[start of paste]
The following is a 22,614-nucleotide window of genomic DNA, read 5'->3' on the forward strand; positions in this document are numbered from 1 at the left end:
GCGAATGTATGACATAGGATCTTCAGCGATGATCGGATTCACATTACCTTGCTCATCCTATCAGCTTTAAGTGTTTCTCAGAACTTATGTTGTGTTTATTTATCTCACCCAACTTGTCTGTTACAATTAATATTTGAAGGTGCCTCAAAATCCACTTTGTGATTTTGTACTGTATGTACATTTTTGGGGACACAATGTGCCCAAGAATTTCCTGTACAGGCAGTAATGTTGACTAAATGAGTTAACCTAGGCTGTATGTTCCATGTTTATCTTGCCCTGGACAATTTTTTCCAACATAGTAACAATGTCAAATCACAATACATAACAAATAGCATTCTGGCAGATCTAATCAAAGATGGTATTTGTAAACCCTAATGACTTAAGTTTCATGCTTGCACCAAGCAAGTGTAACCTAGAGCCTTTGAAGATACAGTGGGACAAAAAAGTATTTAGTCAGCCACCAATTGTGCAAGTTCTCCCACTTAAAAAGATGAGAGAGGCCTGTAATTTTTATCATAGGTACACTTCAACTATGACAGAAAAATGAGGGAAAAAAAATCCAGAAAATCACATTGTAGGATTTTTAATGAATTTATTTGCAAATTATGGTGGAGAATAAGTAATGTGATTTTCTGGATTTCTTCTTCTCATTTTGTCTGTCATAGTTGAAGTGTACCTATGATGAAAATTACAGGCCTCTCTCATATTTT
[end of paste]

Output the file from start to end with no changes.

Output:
The following is a 22,614-nucleotide window of genomic DNA, read 5'->3' on the forward strand; positions in this document are numbered from 1 at the left end:
GCGAATGTATGACATAGGATCTTCAGCGATGATCGGATTCACATTACCTTGCTCATCCTATCAGCTTTAAGTGTTTCTCAGAACTTATGTTGTGTTTATTTATCTCACCCAACTTGTCTGTTACAATTAATATTTGAAGGTGCCTCAAAATCCACTTTGTGATTTTGTACTGTATGTACATTTTTGGGGACACAATGTGCCCAAGAATTTCCTGTACAGGCAGTAATGTTGACTAAATGAGTTAACCTAGGCTGTATGTTCCATGTTTATCTTGCCCTGGACAATTTTTTCCAACATAGTAACAATGTCAAATCACAATACATAACAAATAGCATTCTGGCAGATCTAATCAAAGATGGTATTTGTAAACCCTAATGACTTAAGTTTCATGCTTGCACCAAGCAAGTGTAACCTAGAGCCTTTGAAGATACAGTGGGACAAAAAAGTATTTAGTCAGCCACCAATTGTGCAAGTTCTCCCACTTAAAAAGATGAGAGAGGCCTGTAATTTTTATCATAGGTACACTTCAACTATGACAGAAAAATGAGGGAAAAAAAATCCAGAAAATCACATTGTAGGATTTTTAATGAATTTATTTGCAAATTATGGTGGAGAATAAGTAATGTGATTTTCTGGATTTCTTCTTCTCATTTTGTCTGTCATAGTTGAAGTGTACCTATGATGAAAATTACAGGCCTCTCTCATATTTT